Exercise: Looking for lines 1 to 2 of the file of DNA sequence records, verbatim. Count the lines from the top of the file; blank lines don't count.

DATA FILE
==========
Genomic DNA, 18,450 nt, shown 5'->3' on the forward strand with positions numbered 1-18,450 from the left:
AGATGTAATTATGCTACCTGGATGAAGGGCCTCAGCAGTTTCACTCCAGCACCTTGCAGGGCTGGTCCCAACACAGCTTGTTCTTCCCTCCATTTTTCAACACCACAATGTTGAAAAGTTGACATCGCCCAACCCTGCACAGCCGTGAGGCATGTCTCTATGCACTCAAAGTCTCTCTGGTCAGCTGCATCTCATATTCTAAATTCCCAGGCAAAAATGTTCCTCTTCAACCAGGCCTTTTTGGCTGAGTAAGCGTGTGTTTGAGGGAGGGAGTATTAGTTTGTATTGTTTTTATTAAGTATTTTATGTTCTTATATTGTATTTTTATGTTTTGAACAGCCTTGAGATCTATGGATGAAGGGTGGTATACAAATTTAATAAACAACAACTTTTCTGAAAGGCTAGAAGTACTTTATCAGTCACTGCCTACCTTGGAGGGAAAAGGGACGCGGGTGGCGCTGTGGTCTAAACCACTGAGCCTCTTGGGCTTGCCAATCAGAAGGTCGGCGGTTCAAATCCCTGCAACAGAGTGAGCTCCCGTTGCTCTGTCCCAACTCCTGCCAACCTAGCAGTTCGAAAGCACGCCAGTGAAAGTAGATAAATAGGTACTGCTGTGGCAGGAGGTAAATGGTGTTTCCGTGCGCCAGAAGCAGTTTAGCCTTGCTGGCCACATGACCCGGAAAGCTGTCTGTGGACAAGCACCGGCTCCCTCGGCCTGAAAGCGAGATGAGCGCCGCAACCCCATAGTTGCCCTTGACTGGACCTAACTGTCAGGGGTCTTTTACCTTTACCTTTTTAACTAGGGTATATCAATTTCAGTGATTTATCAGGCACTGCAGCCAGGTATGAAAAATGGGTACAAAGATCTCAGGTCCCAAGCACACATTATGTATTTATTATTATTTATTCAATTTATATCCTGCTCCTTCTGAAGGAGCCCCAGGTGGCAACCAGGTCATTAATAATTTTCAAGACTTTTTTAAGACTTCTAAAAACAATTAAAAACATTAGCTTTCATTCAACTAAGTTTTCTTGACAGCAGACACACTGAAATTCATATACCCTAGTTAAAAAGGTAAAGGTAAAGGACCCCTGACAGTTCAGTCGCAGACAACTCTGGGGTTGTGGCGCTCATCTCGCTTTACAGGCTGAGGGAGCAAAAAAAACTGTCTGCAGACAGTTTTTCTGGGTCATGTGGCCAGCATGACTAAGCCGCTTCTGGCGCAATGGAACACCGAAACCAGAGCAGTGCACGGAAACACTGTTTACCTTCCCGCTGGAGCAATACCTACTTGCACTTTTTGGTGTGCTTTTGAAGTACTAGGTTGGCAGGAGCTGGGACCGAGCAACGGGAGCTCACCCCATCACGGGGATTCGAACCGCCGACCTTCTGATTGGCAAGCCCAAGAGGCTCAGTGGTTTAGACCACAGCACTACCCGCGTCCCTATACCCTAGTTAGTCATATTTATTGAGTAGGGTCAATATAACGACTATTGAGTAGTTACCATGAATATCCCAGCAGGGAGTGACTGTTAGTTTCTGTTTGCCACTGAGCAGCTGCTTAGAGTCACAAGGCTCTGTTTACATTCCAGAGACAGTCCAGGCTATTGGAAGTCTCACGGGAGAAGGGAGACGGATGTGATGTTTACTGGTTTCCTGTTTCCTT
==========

Genomic DNA, 18,450 nt, shown 5'->3' on the forward strand with positions numbered 1-18,450 from the left:
AGATGTAATTATGCTACCTGGATGAAGGGCCTCAGCAGTTTCACTCCAGCACCTTGCAGGGCTGGTCCCAACACAGCTTGTTCTTCCCTCCATTTTTCAACACCACAATGTTGAAAAGTTGACATCGCCCAACCCTGCACAGCCGTGAGGCATGTCTCTATGCACTCAAAGTCTCTCTGGTCAGCTGCATCTCATATTCTAAATTCCCAGGCAAAAATGTTCCTCTTCAACCAGGCCTTTTTGGCTGAGTAAGCGTGTGTTTGAGGGAGGGAGTATTAGTTTGTATTGTTTTTATTAAGTATTTTATGTTCTTATATTGTATTTTTATGTTTTGAACAGCCTTGAGATCTATGGATGAAGGGTGGTATACAAATTTAATAAACAACAACTTTTCTGAAAGGCTAGAAGTACTTTATCAGTCACTGCCTACCTTGGAGGGAAAAGGGACGCGGGTGGCGCTGTGGTCTAAACCACTGAGCCTCTTGGGCTTGCCAATCAGAAGGTCGGCGGTTCAAATCCCTGCAACAGAGTGAGCTCCCGTTGCTCTGTCCCAACTCCTGCCAACCTAGCAGTTCGAAAGCACGCCAGTGAAAGTAGATAAATAGGTACTGCTGTGGCAGGAGGTAAATGGTGTTTCCGTGCGCCAGAAGCAGTTTAGCCTTGCTGGCCACATGACCCGGAAAGCTGTCTGTGGACAAGCACCGGCTCCCTCGGCCTGAAAGCGAGATGAGCGCCGCAACCCCATAGTTGCCCTTGACTGGACCTAACTGTCAGGGGTCTTTTACCTTTACCTTTTTAACTAGGGTATATCAATTTCAGTGATTTATCAGGCACTGCAGCCAGGTATGAAAAATGGGTACAAAGATCTCAGGTCCCAAGCACACATTATGTATTTATTATTATTTATTCAATTTATATCCTGCTCCTTCTGAAGGAGCCCCAGGTGGCAACCAGGTCATTAATAATTTTCAAGACTTTTTTAAGACTTCTAAAAACAATTAAAAACATTAGCTTTCATTCAACTAAGTTTTCTTGACAGCAGACACACTGAAATTCATATACCCTAGTTAAAAAGGTAAAGGTAAAGGACCCCTGACAGTTCAGTCGCAGACAACTCTGGGGTTGTGGCGCTCATCTCGCTTTACAGGCTGAGGGAGCAAAAAAAACTGTCTGCAGACAGTTTTTCTGGGTCATGTGGCCAGCATGACTAAGCCGCTTCTGGCGCAATGGAACACCGAAACCAGAGCAGTGCACGGAAACACTGTTTACCTTCCCGCTGGAGCAATACCTACTTGCACTTTTTGGTGTGCTTTTGAAGTACTAGGTTGGCAGGAGCTGGGACCGAGCAACGGGAGCTCACCCCATCACGGGGATTCGAACCGCCGACCTTCTGATTGGCAAGCCCAAGAGGCTCAGTGGTTTAGACCACAGCACTACCCGCGTCCCTATACCCTAGTTAGTCATATTTATTGAGTAGGGTCAATATAACGACTATTGAGTAGTTACCATGAATATCCCAGCAGGGAGTGACTGTTAGTTTCTGTTTGCCACTGAGCAGCTGCTTAGAGTCACAAGGCTCTGTTTACATTCCAGAGACAGTCCAGGCTATTGGAAGTCTCACGGGAGAAGGGAGACGGATGTGATGTTTACTGGTTTCCTGTTTCCTT